Once a week we take a painting, or piece of sculpture, that interests us, tell you a bit about it and hope it sparks something with you and your families. We would love to hear of any recommendations.
Shrove Tuesday is tomorrow and so it seems appropriate to take a look at Brueghel's brilliantly detailed masterpiece. Every time we look at it we see something new.
The Fight Between Carnival and Lent by Pieter Brueghel the Elder
1559, Kunsthistorisches Museum, Vienna
Pieter Breughel the Elder (1525-1530) is considered the most significant artist of Dutch and Flemish Renaissance painting. He is particularly well-known for his landscapes and peasant scenes. The Fight Between Carnival and Lent was composed in Antwerp in 1559 at the height of the Protestant Reformation.
What can we see?
A busy town square filled with crowds of people dressed in late Medieval costume. To the left there’s a tavern hosting a festive parade; to the right a church with a line of sombre worshippers. In the foreground there is a mock battle between a fat man with a pork pie on his head and a lanky, gaunt figure dressed as a nun on a modest wooden chair. The fat man wields a long skewer with pieces of roast meat on it, the thin woman a long paddle with two small fish on the end. The Figures are dressed up to embody Carnival and Lent.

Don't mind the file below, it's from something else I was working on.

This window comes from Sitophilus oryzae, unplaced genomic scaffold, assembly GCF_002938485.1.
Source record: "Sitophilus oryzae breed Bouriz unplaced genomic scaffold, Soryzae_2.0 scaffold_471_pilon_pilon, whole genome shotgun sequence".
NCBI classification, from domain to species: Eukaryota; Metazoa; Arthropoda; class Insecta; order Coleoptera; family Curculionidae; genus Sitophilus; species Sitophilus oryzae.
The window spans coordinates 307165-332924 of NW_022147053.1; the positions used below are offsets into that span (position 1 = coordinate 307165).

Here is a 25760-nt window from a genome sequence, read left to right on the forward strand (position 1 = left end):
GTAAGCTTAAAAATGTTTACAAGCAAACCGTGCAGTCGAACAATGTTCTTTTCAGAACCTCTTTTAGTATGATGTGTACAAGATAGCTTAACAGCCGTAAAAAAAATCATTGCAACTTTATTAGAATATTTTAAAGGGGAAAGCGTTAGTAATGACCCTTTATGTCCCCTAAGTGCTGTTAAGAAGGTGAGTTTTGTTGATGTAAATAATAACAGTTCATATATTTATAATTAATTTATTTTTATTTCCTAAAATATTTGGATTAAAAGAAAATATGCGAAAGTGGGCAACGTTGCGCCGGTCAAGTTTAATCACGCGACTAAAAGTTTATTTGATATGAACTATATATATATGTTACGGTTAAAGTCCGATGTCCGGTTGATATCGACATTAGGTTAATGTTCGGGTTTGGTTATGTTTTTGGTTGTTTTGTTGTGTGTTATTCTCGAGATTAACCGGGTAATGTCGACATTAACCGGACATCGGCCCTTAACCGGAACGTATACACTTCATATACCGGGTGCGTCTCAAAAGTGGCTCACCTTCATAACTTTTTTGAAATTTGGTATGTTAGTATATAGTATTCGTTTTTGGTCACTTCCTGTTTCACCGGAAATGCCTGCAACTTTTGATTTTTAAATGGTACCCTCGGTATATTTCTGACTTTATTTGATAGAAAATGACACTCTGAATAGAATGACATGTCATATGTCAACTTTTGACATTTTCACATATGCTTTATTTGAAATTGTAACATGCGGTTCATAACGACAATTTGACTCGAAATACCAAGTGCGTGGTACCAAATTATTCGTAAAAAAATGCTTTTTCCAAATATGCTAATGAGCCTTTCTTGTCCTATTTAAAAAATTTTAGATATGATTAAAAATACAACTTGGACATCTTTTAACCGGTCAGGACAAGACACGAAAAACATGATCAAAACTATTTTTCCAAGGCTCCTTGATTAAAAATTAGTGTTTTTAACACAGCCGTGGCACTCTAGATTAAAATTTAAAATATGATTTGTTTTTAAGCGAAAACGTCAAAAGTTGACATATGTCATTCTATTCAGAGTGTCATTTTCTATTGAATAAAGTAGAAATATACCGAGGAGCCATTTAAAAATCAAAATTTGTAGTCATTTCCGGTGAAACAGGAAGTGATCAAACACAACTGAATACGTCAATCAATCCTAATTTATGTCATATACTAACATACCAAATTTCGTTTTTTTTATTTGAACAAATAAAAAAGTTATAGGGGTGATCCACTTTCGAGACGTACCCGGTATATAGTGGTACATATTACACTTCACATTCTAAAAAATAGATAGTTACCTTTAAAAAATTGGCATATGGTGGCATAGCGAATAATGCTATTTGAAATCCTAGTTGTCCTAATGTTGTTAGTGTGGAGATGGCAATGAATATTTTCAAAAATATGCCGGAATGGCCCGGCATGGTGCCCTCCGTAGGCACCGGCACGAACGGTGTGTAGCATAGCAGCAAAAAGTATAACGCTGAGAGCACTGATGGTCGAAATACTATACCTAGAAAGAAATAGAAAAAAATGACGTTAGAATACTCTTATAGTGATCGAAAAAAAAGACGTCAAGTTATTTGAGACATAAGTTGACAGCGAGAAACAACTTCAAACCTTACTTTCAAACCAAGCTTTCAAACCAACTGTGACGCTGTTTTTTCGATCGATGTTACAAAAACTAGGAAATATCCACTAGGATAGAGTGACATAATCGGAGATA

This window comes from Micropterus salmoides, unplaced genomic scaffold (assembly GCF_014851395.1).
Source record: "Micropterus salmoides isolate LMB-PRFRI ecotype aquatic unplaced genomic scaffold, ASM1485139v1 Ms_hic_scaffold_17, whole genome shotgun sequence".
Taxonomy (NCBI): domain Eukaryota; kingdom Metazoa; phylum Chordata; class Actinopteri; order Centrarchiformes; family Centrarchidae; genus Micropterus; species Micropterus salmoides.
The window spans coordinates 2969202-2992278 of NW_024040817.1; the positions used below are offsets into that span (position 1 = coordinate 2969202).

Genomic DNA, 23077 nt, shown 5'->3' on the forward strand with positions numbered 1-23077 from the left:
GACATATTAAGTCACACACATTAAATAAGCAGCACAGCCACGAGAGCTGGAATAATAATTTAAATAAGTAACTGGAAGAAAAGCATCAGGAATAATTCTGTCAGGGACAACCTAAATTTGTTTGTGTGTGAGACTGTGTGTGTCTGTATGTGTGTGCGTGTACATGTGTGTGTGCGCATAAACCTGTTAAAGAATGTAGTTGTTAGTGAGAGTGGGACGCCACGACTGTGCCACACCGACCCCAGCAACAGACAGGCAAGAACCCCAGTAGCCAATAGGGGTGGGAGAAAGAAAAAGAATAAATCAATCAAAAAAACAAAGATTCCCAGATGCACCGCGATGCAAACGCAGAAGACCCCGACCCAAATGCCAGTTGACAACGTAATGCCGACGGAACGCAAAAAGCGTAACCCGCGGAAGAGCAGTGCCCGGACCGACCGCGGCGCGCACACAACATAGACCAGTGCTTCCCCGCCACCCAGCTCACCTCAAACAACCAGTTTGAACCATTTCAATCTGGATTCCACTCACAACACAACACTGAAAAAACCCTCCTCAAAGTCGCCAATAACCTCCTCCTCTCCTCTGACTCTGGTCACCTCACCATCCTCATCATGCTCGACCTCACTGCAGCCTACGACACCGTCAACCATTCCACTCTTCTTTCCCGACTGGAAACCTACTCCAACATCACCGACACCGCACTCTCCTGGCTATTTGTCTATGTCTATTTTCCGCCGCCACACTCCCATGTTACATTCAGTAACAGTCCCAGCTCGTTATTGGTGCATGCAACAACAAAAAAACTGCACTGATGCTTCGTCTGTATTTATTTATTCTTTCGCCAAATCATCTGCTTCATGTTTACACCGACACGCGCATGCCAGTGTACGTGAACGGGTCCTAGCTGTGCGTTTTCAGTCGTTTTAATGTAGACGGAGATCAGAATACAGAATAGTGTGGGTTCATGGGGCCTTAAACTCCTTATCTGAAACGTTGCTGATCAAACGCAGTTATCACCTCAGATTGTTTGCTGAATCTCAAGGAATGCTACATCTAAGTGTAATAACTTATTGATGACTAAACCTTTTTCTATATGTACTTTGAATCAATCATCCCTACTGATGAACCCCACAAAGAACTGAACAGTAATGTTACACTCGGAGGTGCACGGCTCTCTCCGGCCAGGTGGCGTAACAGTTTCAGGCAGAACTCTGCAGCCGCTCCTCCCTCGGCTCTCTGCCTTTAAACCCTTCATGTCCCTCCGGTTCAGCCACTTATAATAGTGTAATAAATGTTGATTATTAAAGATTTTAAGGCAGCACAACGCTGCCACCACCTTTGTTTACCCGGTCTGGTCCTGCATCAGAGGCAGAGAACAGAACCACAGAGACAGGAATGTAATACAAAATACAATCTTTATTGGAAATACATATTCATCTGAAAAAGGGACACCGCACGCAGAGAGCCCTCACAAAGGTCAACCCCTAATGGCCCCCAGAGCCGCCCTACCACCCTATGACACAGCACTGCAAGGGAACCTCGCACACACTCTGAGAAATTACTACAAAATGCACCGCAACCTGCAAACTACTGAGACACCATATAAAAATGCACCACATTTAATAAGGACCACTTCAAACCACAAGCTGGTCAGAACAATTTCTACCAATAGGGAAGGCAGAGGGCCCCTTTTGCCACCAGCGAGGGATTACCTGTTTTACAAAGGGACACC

The painting juxtaposes Carnival (Mardi Gras/Fat Tuesday) with all its indulgence and pleasure, and Lent (beginning on Ash Wednesday) a period of deprivation marked by abstinence and fasting.
On the Lent side (right) – there are people dressed in ordinary clothes who are carrying pretzels and bread and there are plenty of fish (food you are permitted to eat in Lent). Amongst numerous details on the Lent side you can spot a woman cleaning windows – careful days – one might say –rather than negligent ones.
On the Carnival side (left) – there are plenty of waffles, pancakes and sausages (meat). The figures are dressed up in fancy costumes and masks and are shown indulging and behaving badly (spot the man vomiting from a window).
There are nearly 200 people in this riotous picture and it is an allegorical delight, rich with symbolism. Have a look at some of the extraordinary details while eating your pancakes and possibly considering what you are going to give up for Lent.
Anya Waddington 15 February 2021